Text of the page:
Defense contractor Northrop Grumman (NYSE:NOC) reported fourth-quarter and full-year earnings on Jan. 25. How did it do? That kind of depends on how you look at the numbers.
On one hand, Northrop reported only modest sales growth for Q4 -- just 4% -- and a huge decline in per-share earnings, which at just $1.01 per diluted share plunged 66% in comparison to last year's Q4. And yet, responding to that big drop in earnings, investors bid up Northrop Grumman stock, which closed last week 5.5% higher.
Why such a positive reaction to such negative news?
Bad news, good news
As it turns out, Northrop's news wasn't quite as bad as met the eye. Most of the company's decline in profits was attributable to the one-time shock of incorporating changes to U.S. tax law into the results for Q4 (specifically, a "writedown of deferred tax assets").
For the year as a whole, though, Northrop did quite well. Sales grew faster than we saw in Q4 alone -- up 5% to $22.8 billion. Profits declined, but only 6% to $11.47 per diluted share. Free cash flow flatlined at $1.7 billion, and lagged reported income yet again -- but at least did not decline.
Uncle Sam giveth, and Uncle Sam taketh away (or was that vice versa?)
What's more, what the IRS tooketh away from profit in 2017, it seems ready to giveth back in 2018 and beyond. Management issued new, post-tax-reform guidance for fiscal 2018 that calls for sales to grow another 5% to $27 billion. Furthermore, Northrop predicted that earnings will bounce back to between $15 and $15.25 in 2018 -- as much as a 33% gain over 2017's net. And free cash flow could run anywhere from $2 billion to $2.3 billion -- again, about a third better than in 2017.
Helping the company to earn all this profit, and generate all this cash, will be a new and improved effective income tax rate of just 19.5%.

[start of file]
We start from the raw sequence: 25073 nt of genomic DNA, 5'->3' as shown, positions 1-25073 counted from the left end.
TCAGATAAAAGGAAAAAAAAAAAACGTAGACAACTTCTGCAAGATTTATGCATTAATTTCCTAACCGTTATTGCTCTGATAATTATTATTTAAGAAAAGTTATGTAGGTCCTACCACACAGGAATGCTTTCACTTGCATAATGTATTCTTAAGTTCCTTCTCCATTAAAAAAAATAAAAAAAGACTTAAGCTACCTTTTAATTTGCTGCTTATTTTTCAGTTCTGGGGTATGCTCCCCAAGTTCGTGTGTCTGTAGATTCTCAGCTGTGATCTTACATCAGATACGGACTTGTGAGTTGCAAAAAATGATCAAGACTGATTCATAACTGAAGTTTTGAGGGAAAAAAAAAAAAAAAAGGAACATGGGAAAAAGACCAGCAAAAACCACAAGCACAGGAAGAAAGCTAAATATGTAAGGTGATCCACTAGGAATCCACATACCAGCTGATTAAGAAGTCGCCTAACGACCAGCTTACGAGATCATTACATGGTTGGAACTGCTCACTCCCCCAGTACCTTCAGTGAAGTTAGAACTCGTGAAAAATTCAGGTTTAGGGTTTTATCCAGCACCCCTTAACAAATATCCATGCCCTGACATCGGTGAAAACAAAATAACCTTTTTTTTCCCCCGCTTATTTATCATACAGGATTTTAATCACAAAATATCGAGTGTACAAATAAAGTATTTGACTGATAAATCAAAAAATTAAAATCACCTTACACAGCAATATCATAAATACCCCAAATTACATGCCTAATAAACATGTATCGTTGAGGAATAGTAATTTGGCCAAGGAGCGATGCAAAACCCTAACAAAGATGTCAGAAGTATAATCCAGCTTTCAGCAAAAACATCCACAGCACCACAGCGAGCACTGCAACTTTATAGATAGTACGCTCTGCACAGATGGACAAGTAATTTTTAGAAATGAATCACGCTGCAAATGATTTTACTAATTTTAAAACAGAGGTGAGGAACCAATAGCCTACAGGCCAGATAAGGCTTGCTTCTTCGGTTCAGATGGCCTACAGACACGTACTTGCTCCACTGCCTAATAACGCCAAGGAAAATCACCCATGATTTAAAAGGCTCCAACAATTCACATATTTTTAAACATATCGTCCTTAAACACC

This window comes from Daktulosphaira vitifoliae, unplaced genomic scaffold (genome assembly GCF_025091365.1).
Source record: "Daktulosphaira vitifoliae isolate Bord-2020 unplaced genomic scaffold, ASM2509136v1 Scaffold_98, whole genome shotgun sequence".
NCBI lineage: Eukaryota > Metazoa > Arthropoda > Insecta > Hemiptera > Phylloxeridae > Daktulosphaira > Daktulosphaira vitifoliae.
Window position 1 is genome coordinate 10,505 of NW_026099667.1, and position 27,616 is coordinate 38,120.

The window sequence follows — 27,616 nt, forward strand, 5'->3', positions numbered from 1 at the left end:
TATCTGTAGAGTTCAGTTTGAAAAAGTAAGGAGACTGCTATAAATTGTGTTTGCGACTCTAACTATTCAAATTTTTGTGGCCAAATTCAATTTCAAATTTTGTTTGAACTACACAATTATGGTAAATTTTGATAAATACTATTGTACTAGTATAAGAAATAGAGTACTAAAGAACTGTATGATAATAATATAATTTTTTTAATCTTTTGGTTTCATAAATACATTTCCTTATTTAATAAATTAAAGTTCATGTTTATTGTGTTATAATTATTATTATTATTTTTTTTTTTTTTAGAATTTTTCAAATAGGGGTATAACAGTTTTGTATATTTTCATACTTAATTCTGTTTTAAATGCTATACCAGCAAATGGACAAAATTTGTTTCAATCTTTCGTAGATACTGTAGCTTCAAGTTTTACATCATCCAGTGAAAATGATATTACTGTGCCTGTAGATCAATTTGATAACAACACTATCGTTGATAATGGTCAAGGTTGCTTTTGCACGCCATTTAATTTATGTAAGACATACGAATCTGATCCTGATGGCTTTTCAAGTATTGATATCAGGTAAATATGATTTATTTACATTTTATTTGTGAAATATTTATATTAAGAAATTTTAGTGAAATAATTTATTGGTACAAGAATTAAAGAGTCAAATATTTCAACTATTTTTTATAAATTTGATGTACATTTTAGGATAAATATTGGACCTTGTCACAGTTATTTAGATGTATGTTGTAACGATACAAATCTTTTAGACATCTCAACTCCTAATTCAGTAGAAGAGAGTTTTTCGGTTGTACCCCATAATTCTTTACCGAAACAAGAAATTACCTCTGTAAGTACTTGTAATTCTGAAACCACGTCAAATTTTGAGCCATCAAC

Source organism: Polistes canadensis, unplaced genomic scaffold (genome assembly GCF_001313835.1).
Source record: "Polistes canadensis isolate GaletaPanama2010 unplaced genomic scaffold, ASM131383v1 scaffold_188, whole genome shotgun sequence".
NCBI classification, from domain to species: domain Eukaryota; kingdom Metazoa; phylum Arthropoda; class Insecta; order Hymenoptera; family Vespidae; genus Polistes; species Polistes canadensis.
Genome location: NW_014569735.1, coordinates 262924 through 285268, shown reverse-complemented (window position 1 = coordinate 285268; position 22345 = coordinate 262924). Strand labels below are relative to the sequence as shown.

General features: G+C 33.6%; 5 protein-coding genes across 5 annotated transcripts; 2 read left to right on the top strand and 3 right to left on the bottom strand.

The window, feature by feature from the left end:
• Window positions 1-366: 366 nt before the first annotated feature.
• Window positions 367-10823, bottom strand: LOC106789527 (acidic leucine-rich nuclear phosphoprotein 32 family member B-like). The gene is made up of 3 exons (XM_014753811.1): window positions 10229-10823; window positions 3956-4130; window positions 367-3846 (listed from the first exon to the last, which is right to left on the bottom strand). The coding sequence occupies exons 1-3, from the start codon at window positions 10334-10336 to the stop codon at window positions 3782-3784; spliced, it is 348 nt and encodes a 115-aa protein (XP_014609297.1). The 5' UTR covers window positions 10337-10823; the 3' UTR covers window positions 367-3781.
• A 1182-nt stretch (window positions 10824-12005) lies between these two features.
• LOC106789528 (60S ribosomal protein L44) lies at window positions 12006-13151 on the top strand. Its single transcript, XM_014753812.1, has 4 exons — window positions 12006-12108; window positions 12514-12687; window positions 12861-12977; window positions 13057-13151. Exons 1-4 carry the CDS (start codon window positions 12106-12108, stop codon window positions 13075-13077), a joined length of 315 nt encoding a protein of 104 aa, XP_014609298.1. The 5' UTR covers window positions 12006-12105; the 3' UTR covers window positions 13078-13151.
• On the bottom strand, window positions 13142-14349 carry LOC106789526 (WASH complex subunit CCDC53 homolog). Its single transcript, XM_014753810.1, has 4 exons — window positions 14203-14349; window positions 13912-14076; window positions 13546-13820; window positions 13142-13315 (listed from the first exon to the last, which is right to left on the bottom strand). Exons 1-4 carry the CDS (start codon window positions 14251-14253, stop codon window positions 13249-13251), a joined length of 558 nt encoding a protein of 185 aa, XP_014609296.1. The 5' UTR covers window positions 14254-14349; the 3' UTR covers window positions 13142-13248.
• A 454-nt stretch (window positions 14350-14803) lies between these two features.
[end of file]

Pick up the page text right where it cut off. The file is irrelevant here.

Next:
What's the new normal for Northrop?
To put that number in context, Northrop Grumman paid 24.7% of its revenue in taxes in 2016. That number jumped to 33.9% in 2017 "thanks" to tax reform. Northrop Grumman projects that next year, though, its effective tax rate will be barely half what it paid in 2017, and 5 percentage points below what it paid in the more normal year of 2016.
Assuming this is the new normal for Northrop, how should investors be thinking about Northrop Grumman stock going forward? Well, assume the 33% jump in profits in 2018 is a one-time event caused by the big year-over-year decline in the tax bite. Assuming that Northrop can hold its new tax rate more or less steady at 19.5%, and continue to grow revenue at the 5% pace we saw in 2017 (and that management is projecting for 2018), what kind of income growth rate can we expect?
Well, 5% or so at a minimum -- but also maybe at a maximum. After all, profit margins are unlikely to expand much. Northrop Grumman's profit margins hit an historic high of 13.4% early in 2017, and have already begun receding. (As I predicted they would.) Management's new guidance calls for pre-tax margins to contract to about 12% in 2018 -- down from 12.8% last year and 13% the year before.
The upshot for investors
Weakening profit margins will be a drag on Northrop's profits growth going forward, and could cause profits to grow more slowly than revenue, or even decline. Meanwhile, even assuming Northrop hits the top of its guidance range in 2018, Northrop Grumman stock now costs nearly 22 times these expected earnings.
Call me a skeptic, but I think 22 times earnings is simply too much to pay for a company likely to grow earnings at only single-digit percentages over the next few years. I would not be a buyer of Northrop Grumman stock at these prices.